Reading standards at low point

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The Independent Online
Appallingly low standards of reading in primary schools across Britain are identified in a new report, published as the Cabinet meets today to consider its election manifesto - with education reportedly at the top of the agenda.

The independent survey of National Curriculum test results for 600,000 7-year-olds suggests there is a "major crisis" in the teaching of English and mathematics. The survey, carried out for the right-wing Social Market Foundation, examined unpublished Government data on test results for reading, spelling and mathematics.

It concluded that the findings of failure, between and within local education authorities, amounted to "a major indictment of what has passed for `good primary practice' over the last two decades." And while the Conservatives habitually blame Labour-controlled local education authorities for the education crisis, the survey shows that Conservative-controlled Westminster fell below the national average grade for 7-year-old reading and spelling results.

One proposal up for discussion at Chequers today is the creation of "super- schools"; allowing good schools to expand to meet the demand of parents wanting the best for their children. Margaret Thatcher's 1987 election manifesto said schools should be allowed to expand to their "agreed physical capacity ... Popular schools, which have earned parent support by offering good education, will then be able to expand beyond present pupil numbers."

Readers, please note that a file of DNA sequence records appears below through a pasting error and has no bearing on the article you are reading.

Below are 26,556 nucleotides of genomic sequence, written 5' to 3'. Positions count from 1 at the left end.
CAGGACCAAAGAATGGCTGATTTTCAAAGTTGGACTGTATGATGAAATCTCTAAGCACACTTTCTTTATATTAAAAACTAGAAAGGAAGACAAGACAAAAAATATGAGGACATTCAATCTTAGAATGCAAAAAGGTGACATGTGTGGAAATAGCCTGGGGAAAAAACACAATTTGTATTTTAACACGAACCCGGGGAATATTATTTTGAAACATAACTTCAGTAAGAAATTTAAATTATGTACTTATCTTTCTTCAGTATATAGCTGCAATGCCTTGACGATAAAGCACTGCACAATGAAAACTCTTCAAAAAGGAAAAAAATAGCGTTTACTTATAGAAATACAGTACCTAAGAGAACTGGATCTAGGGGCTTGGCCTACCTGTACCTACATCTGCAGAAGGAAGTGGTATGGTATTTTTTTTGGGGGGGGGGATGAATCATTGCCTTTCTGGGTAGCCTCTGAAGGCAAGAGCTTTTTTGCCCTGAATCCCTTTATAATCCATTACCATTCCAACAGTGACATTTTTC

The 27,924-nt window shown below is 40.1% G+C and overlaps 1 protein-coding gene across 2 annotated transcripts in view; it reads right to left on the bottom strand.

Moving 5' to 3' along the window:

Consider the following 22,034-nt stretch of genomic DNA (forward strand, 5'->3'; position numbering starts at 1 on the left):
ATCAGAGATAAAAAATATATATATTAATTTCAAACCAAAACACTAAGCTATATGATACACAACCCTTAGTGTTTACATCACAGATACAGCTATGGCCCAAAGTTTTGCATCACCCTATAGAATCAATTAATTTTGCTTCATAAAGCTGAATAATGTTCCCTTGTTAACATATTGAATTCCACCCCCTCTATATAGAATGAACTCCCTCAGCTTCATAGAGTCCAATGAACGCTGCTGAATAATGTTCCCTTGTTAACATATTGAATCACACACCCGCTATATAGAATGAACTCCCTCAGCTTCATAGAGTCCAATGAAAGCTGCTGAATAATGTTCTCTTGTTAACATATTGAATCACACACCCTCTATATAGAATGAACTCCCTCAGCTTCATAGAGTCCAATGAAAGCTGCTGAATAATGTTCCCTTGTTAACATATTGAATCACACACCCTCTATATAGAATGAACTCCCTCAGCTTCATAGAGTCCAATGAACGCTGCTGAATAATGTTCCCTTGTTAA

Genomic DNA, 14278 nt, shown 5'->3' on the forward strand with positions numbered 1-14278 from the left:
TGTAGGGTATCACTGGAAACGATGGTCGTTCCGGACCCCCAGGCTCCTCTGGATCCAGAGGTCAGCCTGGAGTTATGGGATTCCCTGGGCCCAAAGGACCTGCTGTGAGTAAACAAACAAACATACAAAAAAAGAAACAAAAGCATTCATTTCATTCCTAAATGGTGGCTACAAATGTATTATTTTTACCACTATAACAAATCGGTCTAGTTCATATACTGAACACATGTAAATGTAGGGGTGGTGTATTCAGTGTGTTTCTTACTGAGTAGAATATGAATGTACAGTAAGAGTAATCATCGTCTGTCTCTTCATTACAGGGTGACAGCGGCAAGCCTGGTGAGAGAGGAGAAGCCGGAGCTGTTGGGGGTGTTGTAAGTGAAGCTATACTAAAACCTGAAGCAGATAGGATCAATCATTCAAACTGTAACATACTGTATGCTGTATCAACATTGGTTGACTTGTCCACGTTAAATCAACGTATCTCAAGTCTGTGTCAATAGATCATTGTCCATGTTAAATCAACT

Under the heading "Opportunity for All" - the present campaign theme - John Major promised in his 1992 manifesto: "Popular schools which are oversubscribed will be given the resources to expand." However, five years later, a decade on from Baroness Thatcher's pledge and after 18 years of Conservative Government, a recent Audit Commission report found that popular schools were still unable to grow to match demand, and parental appeals had risen by 44 per cent over three years.

Today's Social Market Foundation report said that while Ofsted had recently found 79 per cent of pupils in three London local education authorities were below average in reading, that was by no means unusual.

"The results for reading given in this paper for these three LEAs are very low," it said. "But they are very similar to those for about another 20 LEAs ... together with the primary schools in other great conurbations such as Birmingham, Bradford, Manchester and Sheffield.

Even within the best authority, Richmond-upon-Thames, there is a reading age gap of almost two years between the best and worst schools in the borough. A similar "crisis" is identified for mathematics.

Today's Chequers meeting will also be faced with policy proposals on law and order, employment, and health, but there is a strong requirement to meet and match Tony Blair's pledge to step up the political pace on education. One plan is to offer all state schools the same independence at present granted to church schools, giving schools under town hall control the chance of greater freedom to run their own affairs.

The Labour education spokesman, David Blunkett, said yesterday: "It is quite clear that the Conservatives have absolutely no ideas of their own on raising standards in schools, developing new local partnerships, or improving the professionalism of teachers."